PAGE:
California Is Not Getting Its High-speed Railway, Newsom Rules - High-speed Railway, San Francisco, with Los Angeles
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California Is Not Getting Its High-speed Railway, Newsom Rules

California Is Not Getting Its High-speed Railway, Newsom Rules
Gov. Gavin Newsom said the state is canceling its plan to build a high-speed railway connecting San Francisco with Los Angeles. The initiative, that was so hotly debated, would undoubtedly turn out to be overly costly and time-consuming, the governor said in his address to the state in Sacramento. The project of the railway was suggested by the previous gov. Jerry Brown and backed up by voters. Newsom also added that the initiative has been lacking proper oversight and has not delivered the transparency such a large-scale project would require.

Other infrastructure projects will get a priority instead, in particular a 120-mile road in the Central Valley, which stretches across the state’s rural heartlands. The road is currently under construction.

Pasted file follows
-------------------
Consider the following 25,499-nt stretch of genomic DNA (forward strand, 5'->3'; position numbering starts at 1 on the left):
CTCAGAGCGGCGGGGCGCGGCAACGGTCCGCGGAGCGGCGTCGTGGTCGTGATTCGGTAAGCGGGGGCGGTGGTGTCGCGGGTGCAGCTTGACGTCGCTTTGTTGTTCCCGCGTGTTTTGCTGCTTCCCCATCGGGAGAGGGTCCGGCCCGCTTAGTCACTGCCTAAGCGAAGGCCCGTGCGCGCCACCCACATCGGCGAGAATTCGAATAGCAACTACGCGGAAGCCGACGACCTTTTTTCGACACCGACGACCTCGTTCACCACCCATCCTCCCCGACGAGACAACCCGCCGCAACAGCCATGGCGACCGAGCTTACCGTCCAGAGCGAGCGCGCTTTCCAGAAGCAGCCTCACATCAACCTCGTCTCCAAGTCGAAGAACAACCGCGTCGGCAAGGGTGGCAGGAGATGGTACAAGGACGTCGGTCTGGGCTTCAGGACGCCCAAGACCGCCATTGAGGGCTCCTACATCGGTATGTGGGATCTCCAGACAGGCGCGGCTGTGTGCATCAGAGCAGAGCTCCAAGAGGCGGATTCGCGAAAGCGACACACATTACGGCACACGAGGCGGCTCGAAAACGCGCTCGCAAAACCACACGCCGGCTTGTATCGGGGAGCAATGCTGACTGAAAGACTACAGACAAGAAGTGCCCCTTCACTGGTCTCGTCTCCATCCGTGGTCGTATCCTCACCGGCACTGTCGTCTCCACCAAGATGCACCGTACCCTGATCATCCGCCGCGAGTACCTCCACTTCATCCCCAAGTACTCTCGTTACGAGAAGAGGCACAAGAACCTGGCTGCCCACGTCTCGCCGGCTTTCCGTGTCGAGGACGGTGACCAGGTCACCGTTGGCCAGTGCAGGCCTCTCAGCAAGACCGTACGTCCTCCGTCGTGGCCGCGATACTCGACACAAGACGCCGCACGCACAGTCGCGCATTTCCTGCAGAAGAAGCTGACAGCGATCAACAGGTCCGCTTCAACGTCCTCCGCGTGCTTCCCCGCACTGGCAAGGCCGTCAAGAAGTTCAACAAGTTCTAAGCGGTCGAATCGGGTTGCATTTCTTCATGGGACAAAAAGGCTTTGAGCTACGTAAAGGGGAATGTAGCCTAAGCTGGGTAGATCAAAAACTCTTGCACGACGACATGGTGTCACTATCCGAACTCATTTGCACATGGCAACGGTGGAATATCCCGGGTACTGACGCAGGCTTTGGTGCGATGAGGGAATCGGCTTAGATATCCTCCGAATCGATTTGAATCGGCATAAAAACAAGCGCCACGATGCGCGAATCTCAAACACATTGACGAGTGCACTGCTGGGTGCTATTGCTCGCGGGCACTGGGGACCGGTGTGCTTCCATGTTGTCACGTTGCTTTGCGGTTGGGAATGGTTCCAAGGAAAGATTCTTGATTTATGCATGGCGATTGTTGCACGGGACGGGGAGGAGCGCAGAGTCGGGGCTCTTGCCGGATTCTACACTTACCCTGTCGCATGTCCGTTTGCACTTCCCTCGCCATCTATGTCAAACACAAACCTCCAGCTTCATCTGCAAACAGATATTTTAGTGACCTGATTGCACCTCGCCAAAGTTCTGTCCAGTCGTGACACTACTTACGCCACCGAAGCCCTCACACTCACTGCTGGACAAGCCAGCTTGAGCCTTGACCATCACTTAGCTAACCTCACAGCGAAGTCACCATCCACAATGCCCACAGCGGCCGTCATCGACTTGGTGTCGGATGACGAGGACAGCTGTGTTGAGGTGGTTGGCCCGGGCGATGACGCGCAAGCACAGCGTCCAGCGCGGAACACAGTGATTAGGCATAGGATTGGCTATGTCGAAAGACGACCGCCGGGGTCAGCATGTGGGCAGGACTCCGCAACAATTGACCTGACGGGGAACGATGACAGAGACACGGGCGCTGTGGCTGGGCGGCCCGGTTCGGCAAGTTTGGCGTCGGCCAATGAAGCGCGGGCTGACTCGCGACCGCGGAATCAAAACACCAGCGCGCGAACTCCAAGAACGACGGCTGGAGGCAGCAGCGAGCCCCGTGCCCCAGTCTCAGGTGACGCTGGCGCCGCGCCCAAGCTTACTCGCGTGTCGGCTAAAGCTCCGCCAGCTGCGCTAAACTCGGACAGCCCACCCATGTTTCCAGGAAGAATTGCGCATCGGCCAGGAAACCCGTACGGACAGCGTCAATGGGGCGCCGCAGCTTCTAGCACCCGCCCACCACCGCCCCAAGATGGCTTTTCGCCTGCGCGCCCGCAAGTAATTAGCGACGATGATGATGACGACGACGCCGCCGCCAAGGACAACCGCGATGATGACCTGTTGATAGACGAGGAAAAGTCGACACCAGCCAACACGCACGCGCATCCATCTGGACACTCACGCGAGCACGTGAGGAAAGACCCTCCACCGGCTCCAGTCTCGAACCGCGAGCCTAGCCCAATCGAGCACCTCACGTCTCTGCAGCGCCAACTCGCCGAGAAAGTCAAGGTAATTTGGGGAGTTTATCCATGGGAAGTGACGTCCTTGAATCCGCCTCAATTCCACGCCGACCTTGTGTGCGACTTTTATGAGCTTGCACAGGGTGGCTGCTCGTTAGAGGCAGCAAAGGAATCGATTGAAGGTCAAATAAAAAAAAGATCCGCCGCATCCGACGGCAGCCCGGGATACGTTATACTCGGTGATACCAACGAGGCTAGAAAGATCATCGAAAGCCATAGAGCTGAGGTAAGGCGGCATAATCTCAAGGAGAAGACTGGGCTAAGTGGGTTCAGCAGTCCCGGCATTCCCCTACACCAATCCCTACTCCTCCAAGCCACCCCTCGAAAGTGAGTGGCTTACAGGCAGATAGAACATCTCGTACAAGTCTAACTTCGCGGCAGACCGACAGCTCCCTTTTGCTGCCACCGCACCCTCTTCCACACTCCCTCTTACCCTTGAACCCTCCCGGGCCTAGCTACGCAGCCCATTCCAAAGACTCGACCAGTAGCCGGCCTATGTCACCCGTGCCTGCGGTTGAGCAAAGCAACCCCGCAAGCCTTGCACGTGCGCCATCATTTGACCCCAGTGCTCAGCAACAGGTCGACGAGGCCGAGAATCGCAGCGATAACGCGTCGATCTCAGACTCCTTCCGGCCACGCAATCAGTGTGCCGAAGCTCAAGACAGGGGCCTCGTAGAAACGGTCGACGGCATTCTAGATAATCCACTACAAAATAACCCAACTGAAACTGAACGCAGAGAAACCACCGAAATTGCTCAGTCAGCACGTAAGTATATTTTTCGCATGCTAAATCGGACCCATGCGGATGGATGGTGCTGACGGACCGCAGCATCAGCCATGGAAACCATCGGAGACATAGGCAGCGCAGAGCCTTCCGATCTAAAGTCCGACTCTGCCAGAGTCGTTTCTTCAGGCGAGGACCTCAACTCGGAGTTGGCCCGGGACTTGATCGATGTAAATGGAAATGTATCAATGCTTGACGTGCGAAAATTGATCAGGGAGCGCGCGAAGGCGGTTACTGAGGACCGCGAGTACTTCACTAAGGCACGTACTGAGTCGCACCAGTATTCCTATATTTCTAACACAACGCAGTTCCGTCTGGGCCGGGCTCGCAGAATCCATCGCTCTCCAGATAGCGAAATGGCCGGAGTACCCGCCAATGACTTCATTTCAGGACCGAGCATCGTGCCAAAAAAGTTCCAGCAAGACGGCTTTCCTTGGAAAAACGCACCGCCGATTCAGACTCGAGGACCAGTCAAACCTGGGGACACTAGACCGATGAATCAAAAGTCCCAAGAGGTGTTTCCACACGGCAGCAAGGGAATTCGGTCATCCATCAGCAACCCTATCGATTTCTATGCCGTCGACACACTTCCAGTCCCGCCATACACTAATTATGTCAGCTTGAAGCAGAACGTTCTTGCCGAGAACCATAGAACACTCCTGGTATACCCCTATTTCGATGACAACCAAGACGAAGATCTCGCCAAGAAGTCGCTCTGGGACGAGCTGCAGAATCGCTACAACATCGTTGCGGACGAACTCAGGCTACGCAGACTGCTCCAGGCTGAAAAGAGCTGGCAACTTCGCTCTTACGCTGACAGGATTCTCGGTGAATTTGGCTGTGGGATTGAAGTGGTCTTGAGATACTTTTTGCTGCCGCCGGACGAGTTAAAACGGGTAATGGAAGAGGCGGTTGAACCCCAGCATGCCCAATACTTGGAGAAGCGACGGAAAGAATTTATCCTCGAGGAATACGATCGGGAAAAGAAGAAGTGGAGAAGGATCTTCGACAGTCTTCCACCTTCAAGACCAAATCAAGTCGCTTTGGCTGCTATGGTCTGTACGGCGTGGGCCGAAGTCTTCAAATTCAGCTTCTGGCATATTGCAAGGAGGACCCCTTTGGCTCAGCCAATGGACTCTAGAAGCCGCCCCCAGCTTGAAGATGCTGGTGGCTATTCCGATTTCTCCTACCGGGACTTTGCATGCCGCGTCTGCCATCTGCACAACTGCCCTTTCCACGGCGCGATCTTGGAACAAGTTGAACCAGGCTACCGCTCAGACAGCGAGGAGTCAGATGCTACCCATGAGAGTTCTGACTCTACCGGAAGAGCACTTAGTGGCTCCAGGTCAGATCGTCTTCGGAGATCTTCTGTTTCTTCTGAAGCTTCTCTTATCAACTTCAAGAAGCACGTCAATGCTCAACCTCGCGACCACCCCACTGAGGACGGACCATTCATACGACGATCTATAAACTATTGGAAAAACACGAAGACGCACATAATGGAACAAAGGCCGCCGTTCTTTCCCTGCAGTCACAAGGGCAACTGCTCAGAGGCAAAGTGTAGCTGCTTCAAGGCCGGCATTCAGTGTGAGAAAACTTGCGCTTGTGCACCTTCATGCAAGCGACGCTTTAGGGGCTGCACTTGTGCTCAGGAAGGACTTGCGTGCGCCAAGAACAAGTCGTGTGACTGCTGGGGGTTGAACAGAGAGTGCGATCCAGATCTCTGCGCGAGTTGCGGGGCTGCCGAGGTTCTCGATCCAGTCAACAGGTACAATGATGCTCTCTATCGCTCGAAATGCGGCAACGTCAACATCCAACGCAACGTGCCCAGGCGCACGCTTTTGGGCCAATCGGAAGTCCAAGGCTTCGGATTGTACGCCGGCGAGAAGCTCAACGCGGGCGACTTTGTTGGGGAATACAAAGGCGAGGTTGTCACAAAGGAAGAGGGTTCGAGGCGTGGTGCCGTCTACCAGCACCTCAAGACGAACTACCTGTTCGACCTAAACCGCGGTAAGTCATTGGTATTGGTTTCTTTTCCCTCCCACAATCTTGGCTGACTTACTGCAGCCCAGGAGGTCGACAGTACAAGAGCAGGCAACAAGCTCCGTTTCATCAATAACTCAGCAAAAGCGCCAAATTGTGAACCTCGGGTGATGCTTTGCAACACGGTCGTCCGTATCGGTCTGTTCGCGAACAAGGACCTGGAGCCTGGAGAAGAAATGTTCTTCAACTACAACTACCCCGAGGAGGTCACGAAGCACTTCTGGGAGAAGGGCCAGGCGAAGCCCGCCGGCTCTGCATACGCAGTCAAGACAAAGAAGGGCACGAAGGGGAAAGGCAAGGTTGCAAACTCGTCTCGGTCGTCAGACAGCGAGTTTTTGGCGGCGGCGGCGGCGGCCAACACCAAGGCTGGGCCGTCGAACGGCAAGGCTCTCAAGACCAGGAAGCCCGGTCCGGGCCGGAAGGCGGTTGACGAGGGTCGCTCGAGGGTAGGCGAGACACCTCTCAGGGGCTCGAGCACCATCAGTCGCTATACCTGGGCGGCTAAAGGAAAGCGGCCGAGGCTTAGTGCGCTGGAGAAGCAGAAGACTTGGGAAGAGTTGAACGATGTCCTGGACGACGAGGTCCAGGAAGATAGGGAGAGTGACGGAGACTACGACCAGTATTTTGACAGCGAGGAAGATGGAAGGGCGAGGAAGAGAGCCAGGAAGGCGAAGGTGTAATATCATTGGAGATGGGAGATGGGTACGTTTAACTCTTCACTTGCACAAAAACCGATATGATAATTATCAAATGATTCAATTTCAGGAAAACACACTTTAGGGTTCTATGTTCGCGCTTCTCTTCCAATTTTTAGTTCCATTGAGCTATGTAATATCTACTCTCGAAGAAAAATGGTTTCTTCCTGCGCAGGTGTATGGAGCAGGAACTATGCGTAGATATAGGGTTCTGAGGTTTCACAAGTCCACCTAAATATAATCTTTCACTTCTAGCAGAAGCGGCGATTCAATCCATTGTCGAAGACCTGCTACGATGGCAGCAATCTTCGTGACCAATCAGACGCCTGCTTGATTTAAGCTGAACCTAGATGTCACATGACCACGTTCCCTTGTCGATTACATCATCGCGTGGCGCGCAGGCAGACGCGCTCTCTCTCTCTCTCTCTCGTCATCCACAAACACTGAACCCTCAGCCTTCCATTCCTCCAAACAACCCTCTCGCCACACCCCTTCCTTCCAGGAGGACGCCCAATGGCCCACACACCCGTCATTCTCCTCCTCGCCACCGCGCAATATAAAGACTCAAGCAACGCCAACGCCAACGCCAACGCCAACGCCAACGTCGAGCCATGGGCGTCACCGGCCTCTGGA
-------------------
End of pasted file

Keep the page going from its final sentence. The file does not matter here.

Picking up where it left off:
A few years ago, California became one of the pioneers in the U.S. in campaigning for a state-owned railroad that would span large chunks of territories and connect key hubs, the likes of which are so widespread in Europe. Brown, the then governor, argued that such infrastructure would step at the forefront of positive climate change in the country. The project, covering some 800 miles, was estimated to cost $77 billion, thus becoming one of the most expensive infrastructure programs in the U.S. However, while voters approved allocation of $10 billion worth of bonds even more than ten years ago, the project has never really been given the green light due to numerous lawsuits and construction delays.

Project’s funding was expected to encompass several sources, primarily private funds. However, it was never entirely clear how much of the overall funding private assets would constitute. The Central Valley chunk alone is planned to cost over $10 billion, according to the most recent cost evaluations.

Newsom pointed out that the line connecting Bakersfield and Merced would nevertheless be built, as it was expected to help boost the local economy in the Central Valley. It could lay the groundwork to creating open zones in the region to foster economic growth. Not everyone in the state is optimistic about this particular announcement, but the governor says the Central Valley experiences an acute need in a high-speed railway. Its residents breathe the most polluted air in the whole of the state and traffic congestion results in unreasonably long commute times.

Read more:
- Railway construction cannot start now

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